Using strings as immediate char

Cesar Quiroz quiroz at rochester.ARPA
Mon Aug 25 14:34:26 AEST 1986




In a recent posting, referring to the "abc"[2] question:
>> sun!guy (Guy Harris) writes:
>> >(The real test, of course, is whether
>> >        cmdchr = menu_selection["rofq"];
>> >yields the  same result.    Any  compiler that doesn't  produce
>> >object code that yields the same result isn't a C compiler.)

To which karl at haddock replied asking why should it be so, and
suggested making it illegal, among other reasons because, presumably 
>> ...  It makes it easier to define
>> arrays as a real datatype in future implementations  if "x[y]" is
>> redefined slightly.

    Please notice that  "future implementations"   always have    to
decide   whether they want  to   be reasonably   compatible with the
language as it is.  The identity x[y] = *(x+y) is  so substantial to
C as it  is now, that an  implementation that  invalidated it  would
have trouble with *lots* of  reasonable current code.   For the sake
of argument, we can imagine calling our 'foo  x[];' things something
like vectors (as  C++ does) and then  inventing real  arrays (as you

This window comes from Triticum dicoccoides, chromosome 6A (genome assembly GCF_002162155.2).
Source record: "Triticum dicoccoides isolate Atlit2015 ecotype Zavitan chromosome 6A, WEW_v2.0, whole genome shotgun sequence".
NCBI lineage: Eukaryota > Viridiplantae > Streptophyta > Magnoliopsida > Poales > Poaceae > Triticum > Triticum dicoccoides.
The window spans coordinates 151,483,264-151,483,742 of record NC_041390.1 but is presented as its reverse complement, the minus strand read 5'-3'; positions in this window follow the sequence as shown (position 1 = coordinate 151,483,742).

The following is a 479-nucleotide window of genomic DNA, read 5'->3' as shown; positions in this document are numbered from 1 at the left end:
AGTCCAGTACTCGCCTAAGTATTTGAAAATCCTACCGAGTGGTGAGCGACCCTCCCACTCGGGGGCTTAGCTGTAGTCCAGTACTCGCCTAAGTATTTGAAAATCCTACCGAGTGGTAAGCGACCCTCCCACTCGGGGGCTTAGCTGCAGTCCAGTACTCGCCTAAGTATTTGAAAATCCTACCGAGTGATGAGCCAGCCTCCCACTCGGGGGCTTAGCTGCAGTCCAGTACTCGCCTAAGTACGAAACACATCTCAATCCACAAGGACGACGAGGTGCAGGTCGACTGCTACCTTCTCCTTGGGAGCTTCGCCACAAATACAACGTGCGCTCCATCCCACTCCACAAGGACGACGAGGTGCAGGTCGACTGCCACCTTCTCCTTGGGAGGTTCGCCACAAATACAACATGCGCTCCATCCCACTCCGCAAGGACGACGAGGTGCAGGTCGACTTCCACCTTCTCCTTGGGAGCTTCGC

want them). Then if the real arrays don't  obey the identity  above,
we better introduce new syntax, so most old programs are still valid
and *have the same meaning*, while some legal new programs (the ones
that depend on the extension) are distinguishably illegal in the Old
Standard.  I don't think it pays to patch C even more,  but at least
let's try for extensions that don't cause trouble.

Anybody for 'char txt]100[;' as the new syntax? :-)  That's more or
less what I had in mind.  No way to confuse them.  (Or there is?)
Cesar Augusto  Quiroz Gonzalez
Department of Computer Science     {allegra|seismo}!rochester!quiroz
University of Rochester            or
Rochester,  NY 14627               quiroz at ROCHESTER

More information about the Comp.lang.c mailing list